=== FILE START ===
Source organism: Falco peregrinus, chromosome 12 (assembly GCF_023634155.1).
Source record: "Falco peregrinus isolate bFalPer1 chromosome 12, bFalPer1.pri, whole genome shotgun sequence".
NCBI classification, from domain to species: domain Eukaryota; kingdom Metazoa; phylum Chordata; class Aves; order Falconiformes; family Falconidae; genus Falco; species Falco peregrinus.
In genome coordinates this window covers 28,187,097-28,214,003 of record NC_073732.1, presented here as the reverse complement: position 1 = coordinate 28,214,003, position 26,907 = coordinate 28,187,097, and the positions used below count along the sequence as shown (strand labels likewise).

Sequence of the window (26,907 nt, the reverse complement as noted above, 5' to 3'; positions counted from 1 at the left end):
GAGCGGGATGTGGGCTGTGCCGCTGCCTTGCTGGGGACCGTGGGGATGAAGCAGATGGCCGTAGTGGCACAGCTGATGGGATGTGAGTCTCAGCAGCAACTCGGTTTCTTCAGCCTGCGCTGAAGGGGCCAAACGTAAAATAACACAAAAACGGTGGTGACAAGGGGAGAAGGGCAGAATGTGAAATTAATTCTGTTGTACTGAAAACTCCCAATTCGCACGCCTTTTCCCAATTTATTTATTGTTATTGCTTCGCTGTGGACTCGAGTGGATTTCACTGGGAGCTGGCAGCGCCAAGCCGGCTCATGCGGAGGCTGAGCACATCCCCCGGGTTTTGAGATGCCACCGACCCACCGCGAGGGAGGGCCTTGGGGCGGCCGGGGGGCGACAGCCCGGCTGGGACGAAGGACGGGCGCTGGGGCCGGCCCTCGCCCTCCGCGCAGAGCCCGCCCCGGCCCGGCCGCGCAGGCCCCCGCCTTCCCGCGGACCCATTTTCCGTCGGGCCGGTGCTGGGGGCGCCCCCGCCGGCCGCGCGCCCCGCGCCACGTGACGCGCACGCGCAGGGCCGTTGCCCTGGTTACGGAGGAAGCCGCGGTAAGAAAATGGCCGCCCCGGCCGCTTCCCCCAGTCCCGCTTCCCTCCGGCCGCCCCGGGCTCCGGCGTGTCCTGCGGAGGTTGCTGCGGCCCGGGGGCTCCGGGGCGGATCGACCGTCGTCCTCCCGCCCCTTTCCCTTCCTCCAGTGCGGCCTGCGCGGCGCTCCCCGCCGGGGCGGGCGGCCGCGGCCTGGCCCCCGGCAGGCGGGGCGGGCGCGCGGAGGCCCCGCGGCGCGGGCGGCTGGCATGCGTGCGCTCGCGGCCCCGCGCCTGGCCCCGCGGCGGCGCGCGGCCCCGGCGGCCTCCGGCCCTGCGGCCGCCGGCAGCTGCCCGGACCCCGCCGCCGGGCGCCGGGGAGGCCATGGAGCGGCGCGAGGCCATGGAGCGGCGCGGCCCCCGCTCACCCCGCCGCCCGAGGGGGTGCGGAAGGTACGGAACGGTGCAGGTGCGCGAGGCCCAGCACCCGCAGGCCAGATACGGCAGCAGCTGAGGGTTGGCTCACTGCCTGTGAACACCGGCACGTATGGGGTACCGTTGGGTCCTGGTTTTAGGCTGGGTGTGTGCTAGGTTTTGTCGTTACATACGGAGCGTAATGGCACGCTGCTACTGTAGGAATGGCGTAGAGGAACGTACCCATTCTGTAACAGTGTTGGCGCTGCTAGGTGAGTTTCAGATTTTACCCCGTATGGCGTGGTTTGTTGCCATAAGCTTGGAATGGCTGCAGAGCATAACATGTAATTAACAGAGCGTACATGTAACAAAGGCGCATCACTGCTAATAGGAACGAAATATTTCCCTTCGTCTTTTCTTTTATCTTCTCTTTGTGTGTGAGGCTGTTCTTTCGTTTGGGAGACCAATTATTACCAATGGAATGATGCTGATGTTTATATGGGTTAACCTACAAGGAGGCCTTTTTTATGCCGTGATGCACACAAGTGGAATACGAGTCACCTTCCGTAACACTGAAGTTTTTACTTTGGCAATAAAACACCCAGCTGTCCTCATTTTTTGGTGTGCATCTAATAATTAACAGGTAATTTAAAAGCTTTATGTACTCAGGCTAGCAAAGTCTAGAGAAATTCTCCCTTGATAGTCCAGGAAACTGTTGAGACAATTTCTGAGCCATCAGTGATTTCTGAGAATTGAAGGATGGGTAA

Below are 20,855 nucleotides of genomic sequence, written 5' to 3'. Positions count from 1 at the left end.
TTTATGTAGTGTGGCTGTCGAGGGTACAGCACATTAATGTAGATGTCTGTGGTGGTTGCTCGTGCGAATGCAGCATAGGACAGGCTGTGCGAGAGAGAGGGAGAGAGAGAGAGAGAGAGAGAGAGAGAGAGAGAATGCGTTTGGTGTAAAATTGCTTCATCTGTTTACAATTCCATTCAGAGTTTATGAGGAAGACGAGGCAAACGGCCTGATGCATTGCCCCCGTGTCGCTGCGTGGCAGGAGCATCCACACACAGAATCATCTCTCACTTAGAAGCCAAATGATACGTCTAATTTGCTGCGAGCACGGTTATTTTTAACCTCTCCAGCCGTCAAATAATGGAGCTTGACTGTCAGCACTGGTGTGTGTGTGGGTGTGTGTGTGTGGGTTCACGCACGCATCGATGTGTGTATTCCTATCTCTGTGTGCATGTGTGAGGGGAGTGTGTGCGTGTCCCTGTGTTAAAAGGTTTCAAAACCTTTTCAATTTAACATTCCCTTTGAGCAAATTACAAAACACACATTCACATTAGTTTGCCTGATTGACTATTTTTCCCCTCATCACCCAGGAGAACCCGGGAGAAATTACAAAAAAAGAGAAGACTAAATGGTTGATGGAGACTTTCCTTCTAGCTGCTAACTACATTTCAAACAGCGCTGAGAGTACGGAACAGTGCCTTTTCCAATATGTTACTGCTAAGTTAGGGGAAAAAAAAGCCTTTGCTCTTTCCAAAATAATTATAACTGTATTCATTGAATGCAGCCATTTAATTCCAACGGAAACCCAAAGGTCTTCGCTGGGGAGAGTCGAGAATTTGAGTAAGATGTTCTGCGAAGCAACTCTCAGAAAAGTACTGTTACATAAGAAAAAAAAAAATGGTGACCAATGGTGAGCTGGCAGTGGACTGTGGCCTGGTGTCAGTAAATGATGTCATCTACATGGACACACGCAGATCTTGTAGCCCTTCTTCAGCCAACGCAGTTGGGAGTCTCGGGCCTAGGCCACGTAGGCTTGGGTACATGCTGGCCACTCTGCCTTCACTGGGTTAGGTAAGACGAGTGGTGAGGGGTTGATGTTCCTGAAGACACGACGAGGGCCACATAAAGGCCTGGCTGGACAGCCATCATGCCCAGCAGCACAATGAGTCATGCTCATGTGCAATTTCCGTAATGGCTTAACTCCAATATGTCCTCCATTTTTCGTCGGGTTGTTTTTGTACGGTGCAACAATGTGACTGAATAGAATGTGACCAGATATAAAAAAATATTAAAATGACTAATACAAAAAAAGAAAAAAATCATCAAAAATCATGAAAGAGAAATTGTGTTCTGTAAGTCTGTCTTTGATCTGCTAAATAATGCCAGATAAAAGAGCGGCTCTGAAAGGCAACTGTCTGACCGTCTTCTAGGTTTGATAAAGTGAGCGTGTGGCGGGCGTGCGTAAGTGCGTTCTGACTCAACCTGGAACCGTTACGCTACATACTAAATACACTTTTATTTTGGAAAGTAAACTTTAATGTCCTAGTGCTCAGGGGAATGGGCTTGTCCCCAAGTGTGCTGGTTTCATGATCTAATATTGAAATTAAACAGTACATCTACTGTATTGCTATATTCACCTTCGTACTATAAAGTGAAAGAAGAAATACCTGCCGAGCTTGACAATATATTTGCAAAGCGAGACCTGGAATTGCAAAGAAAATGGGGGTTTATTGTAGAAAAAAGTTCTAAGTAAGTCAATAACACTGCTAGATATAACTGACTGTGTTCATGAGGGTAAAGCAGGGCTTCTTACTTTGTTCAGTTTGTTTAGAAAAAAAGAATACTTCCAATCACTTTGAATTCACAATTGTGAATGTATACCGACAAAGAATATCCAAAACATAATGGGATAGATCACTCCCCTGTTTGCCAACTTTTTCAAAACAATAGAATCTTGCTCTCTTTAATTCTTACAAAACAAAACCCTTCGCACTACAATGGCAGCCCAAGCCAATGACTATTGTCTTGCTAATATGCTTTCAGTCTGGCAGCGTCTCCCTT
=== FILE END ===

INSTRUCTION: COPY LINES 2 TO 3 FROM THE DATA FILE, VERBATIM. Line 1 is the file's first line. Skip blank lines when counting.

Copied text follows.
Source record: "Falco peregrinus isolate bFalPer1 chromosome 12, bFalPer1.pri, whole genome shotgun sequence".
NCBI classification, from domain to species: domain Eukaryota; kingdom Metazoa; phylum Chordata; class Aves; order Falconiformes; family Falconidae; genus Falco; species Falco peregrinus.